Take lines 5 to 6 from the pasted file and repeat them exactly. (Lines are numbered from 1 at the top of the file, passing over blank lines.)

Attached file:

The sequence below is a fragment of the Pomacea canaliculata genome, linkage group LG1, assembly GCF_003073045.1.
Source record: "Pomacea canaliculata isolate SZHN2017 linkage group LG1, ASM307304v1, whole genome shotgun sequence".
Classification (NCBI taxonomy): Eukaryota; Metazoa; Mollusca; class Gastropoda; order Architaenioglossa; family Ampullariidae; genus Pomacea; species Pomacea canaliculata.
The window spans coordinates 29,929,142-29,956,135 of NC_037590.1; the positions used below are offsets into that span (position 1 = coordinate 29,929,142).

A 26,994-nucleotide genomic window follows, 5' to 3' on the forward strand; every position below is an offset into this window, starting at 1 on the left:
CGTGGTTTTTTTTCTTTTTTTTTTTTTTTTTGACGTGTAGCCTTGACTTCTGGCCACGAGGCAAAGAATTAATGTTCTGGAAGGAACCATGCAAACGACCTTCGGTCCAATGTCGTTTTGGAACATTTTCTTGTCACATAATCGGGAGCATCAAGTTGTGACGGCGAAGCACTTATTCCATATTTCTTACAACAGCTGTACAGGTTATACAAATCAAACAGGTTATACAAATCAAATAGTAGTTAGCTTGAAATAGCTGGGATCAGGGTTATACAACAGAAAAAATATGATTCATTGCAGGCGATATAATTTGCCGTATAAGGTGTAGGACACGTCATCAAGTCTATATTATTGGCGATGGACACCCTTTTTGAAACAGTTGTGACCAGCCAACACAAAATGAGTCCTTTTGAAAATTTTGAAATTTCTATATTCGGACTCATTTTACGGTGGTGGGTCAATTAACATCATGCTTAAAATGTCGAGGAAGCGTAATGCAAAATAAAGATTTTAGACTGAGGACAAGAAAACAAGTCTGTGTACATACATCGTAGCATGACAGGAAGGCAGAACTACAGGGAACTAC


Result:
A 26,994-nucleotide genomic window follows, 5' to 3' on the forward strand; every position below is an offset into this window, starting at 1 on the left:
CGTGGTTTTTTTTCTTTTTTTTTTTTTTTTTGACGTGTAGCCTTGACTTCTGGCCACGAGGCAAAGAATTAATGTTCTGGAAGGAACCATGCAAACGACCTTCGGTCCAATGTCGTTTTGGAACATTTTCTTGTCACATAATCGGGAGCATCAAGTTGTGACGGCGAAGCACTTATTCCATATTTCTTACAACAGCTGTACAGGTTATACAAATCAAACAGGTTATACAAATCAAATAGTAGTTAGCTTGAAATAGCTGGGATCAGGGTTATACAACAGAAAAAATATGATTCATTGCAGGCGATATAATTTGCCGTATAAGGTGTAGGACACGTCATCAAGTCTATATTATTGGCGATGGACACCCTTTTTGAAACAGTTGTGACCAGCCAACACAAAATGAGTCCTTTTGAAAATTTTGAAATTTCTATATTCGGACTCATTTTACGGTGGTGGGTCAATTAACATCATGCTTAAAATGTCGAGGAAGCGTAATGCAAAATAAAGATTTTAGACTGAGGACAAGAAAACAAGTCTGTGTACATACATCGTAGCATGACAGGAAGGCAGAACTACAGGGAACTAC